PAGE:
“That’s Carl. He was my best friend even then. He was great … always helpful, always considerate … we did all kinds of things together … he stood up for me even when I did something silly. And so did Dad — that’s Dad, there. He trusted us, and we trusted him.”
I nodded, knowing a lot about parental trust. And there did seem, in the photo, to be total trust all round. I had no idea what a murderer or a sex fiend looked like, or was supposed to look like. There was nothing sinister to be seen anywhere. They were all laughing their heads off. Carl was as innocent as David. How anyone could harm a kid like that was beyond me.
“What happened to the Faithfulls?” I asked.
“They must’ve moved out. I’m not surprised, given the way we were harassed by the bloody press. And they wouldn’t have wanted to stay on here, with all its memories. But I’ve no idea where they went, and they never got in touch with me.” He sounded hurt. “Carl would’ve stuck by us if … if …”
He tailed off in despair at the complexity of what he was trying to say.
“But I suppose they thought Dad was guilty and wanted nothing more to do with him. Or with me. I’d still like to see them again, though. And I’d like to see Carl’s grave too. But I don’t even know where he’s buried.”
“Wouldn’t it have been at Dorchester, before they moved?”
“That’s what I thought. But as soon as I came to Dorcic I went to the cemetery and searched, and he isn’t there. Though I did find Mum’s grave.”
“Do you have a picture of her?”
He dug again. This one showed a dark-chestnut-haired woman hand in hand with the same man. Her face was rather like David’s, chubby and somehow immature. David stared at it and sighed.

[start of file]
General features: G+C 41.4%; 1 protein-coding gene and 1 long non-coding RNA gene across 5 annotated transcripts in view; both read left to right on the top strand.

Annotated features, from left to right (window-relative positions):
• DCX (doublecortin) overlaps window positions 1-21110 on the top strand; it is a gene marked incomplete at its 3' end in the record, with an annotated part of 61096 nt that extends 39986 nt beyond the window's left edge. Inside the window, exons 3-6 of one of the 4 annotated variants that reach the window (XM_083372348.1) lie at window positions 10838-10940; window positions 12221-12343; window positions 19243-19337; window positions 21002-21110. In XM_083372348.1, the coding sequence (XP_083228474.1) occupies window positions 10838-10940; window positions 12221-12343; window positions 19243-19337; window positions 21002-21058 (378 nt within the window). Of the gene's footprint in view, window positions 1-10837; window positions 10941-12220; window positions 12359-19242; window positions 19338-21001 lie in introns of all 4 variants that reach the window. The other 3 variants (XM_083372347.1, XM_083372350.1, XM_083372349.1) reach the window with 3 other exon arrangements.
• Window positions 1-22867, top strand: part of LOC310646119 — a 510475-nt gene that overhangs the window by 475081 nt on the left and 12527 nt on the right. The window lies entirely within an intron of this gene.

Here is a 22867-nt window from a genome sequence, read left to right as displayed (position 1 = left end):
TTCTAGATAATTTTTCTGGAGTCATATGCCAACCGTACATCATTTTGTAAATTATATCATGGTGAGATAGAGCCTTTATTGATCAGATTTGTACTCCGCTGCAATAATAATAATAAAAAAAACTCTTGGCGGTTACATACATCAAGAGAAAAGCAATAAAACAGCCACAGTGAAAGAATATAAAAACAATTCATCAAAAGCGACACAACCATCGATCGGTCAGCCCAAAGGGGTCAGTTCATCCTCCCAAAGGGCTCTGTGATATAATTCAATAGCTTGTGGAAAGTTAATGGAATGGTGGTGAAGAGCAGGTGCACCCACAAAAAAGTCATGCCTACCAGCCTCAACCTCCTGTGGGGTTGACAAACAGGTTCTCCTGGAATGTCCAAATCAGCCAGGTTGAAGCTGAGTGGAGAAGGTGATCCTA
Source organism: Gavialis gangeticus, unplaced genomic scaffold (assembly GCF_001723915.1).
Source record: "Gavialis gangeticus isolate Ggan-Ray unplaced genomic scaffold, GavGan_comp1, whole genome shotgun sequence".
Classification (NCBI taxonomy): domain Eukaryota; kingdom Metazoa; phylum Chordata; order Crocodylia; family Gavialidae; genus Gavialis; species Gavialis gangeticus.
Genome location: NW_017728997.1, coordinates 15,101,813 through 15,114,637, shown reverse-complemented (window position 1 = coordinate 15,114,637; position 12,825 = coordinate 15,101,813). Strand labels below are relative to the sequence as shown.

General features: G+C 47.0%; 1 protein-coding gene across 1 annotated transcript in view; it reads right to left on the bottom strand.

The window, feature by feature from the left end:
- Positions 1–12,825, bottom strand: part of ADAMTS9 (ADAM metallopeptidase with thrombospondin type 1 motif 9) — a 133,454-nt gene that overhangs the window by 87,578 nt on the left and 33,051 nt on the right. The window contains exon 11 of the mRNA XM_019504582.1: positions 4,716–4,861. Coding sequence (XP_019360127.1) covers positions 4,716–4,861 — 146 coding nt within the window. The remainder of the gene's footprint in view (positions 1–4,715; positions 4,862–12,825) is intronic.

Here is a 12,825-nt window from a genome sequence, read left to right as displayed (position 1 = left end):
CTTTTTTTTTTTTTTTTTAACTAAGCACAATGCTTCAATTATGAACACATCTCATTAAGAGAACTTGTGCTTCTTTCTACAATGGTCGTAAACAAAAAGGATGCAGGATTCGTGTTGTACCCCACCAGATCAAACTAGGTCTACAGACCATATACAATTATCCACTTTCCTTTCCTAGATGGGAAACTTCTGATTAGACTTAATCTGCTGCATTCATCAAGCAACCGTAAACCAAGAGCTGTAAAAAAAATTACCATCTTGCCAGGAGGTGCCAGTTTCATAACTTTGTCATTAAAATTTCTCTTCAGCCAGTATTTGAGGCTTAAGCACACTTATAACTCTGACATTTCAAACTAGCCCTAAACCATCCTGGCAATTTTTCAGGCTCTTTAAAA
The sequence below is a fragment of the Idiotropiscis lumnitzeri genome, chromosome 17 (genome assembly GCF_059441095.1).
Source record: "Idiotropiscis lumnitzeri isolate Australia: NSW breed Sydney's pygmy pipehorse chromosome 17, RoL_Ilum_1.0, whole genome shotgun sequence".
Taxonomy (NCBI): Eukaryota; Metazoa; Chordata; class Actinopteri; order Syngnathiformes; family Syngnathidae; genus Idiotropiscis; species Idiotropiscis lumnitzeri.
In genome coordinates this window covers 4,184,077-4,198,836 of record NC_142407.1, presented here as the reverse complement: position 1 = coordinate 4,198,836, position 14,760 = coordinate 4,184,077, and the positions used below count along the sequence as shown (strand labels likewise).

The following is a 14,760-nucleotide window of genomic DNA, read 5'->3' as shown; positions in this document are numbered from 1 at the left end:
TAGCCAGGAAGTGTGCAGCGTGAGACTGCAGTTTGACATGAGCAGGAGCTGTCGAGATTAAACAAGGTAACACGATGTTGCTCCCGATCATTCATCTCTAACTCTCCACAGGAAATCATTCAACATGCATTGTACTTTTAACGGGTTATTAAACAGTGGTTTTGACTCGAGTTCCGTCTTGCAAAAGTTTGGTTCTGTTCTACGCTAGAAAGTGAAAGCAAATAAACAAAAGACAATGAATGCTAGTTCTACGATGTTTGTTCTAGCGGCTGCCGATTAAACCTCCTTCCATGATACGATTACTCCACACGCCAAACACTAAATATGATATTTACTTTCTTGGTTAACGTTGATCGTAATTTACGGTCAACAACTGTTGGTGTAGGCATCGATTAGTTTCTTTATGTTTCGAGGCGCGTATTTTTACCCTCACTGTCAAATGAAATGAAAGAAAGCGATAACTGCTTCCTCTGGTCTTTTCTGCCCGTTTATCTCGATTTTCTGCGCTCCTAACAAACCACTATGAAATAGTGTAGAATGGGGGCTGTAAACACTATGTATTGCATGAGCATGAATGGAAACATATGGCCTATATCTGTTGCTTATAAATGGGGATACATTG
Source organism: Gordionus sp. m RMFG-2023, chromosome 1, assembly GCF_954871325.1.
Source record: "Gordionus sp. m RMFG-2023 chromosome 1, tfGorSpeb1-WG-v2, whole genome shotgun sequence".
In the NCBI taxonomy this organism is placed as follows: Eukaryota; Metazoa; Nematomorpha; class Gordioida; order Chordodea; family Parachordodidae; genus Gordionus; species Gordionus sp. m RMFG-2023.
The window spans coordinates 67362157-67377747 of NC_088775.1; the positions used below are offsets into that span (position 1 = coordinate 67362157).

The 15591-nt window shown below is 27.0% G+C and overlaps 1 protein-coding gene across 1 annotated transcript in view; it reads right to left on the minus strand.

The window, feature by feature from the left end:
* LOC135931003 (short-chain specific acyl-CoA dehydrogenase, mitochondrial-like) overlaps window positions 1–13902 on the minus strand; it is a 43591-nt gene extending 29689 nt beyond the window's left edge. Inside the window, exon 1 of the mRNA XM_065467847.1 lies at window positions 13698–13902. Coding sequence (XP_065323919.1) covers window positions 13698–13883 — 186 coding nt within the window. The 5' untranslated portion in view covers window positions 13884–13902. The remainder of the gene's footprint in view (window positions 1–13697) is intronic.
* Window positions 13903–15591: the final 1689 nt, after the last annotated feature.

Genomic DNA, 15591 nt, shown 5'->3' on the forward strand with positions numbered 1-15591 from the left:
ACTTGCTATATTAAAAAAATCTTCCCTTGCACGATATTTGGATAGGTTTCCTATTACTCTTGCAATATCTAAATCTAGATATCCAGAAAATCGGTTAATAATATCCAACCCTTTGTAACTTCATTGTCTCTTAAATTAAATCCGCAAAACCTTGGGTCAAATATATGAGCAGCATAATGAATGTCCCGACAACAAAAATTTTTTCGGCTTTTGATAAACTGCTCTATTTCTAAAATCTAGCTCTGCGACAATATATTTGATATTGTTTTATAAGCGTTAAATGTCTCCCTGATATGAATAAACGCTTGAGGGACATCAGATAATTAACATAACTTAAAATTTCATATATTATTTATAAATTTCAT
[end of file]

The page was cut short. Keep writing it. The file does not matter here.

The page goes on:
“I feel guilty. I’ve always been tempted to blame her for giving up and dumping me even deeper in the shit. She was very, um, dependent. She wasn’t good at coping with emergencies. I fell out of a tree once and broke my arm, and Carl ran home to get help. He said she went into such a flap he had to call the ambulance himself. But when I started thinking of doing myself in, I wondered if I’d have done any better myself. It’s the way she was made. I loved her. And I suppose I still do.”
“Did you seriously think of doing yourself in?”
“Oh Lord, yes. I thought of taking an overdose of paracetamol, but they wouldn’t sell it to me. Then I tried to drown myself in the river, but the lock-keeper at Benson Lock saw me and pulled me out and tore a strip off me for going too close to the weir. Didn’t I know it was dangerous? Bloody hell, of course I did! That’s why I was there. But I couldn’t tell him that. And he reported me to school and I was grounded.”
“Was that what made you give up trying?”
“No. Oh no. It was hope,” he said simply. “Hope that somebody would heave me out of the shit. It had been there all the time, I suppose, faintly. And by pure coincidence it was then that I first got in touch with Dad, and that’s what he kept on saying. Or writing, rather. Cling to hope, David, cling to hope.”
David was currently clinging to me. Did that mean I was his hope?